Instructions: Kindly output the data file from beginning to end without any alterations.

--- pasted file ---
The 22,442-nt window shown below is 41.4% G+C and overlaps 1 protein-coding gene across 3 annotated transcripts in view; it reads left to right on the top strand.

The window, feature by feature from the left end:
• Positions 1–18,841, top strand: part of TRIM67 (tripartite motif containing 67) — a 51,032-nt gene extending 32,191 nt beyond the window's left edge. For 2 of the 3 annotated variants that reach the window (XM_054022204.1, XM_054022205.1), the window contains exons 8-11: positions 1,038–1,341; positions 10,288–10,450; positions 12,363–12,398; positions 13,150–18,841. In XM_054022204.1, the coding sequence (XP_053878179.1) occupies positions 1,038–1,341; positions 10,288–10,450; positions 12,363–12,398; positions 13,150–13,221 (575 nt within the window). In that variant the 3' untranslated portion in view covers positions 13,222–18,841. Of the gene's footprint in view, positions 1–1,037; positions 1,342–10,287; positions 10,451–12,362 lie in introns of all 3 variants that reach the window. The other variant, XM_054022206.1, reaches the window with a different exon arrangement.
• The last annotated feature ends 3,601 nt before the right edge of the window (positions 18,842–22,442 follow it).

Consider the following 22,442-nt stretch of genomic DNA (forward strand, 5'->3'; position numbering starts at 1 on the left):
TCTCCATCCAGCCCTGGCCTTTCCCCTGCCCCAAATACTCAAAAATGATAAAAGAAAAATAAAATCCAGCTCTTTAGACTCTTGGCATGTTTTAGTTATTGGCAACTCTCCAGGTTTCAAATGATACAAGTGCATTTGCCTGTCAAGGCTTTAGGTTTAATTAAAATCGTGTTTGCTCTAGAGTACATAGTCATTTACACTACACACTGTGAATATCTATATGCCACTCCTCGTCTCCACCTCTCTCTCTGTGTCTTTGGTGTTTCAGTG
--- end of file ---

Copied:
The 22,442-nt window shown below is 41.4% G+C and overlaps 1 protein-coding gene across 3 annotated transcripts in view; it reads left to right on the top strand.

The window, feature by feature from the left end:
• Positions 1–18,841, top strand: part of TRIM67 (tripartite motif containing 67) — a 51,032-nt gene extending 32,191 nt beyond the window's left edge. For 2 of the 3 annotated variants that reach the window (XM_054022204.1, XM_054022205.1), the window contains exons 8-11: positions 1,038–1,341; positions 10,288–10,450; positions 12,363–12,398; positions 13,150–18,841. In XM_054022204.1, the coding sequence (XP_053878179.1) occupies positions 1,038–1,341; positions 10,288–10,450; positions 12,363–12,398; positions 13,150–13,221 (575 nt within the window). In that variant the 3' untranslated portion in view covers positions 13,222–18,841. Of the gene's footprint in view, positions 1–1,037; positions 1,342–10,287; positions 10,451–12,362 lie in introns of all 3 variants that reach the window. The other variant, XM_054022206.1, reaches the window with a different exon arrangement.
• The last annotated feature ends 3,601 nt before the right edge of the window (positions 18,842–22,442 follow it).

Consider the following 22,442-nt stretch of genomic DNA (forward strand, 5'->3'; position numbering starts at 1 on the left):
TCTCCATCCAGCCCTGGCCTTTCCCCTGCCCCAAATACTCAAAAATGATAAAAGAAAAATAAAATCCAGCTCTTTAGACTCTTGGCATGTTTTAGTTATTGGCAACTCTCCAGGTTTCAAATGATACAAGTGCATTTGCCTGTCAAGGCTTTAGGTTTAATTAAAATCGTGTTTGCTCTAGAGTACATAGTCATTTACACTACACACTGTGAATATCTATATGCCACTCCTCGTCTCCACCTCTCTCTCTGTGTCTTTGGTGTTTCAGTG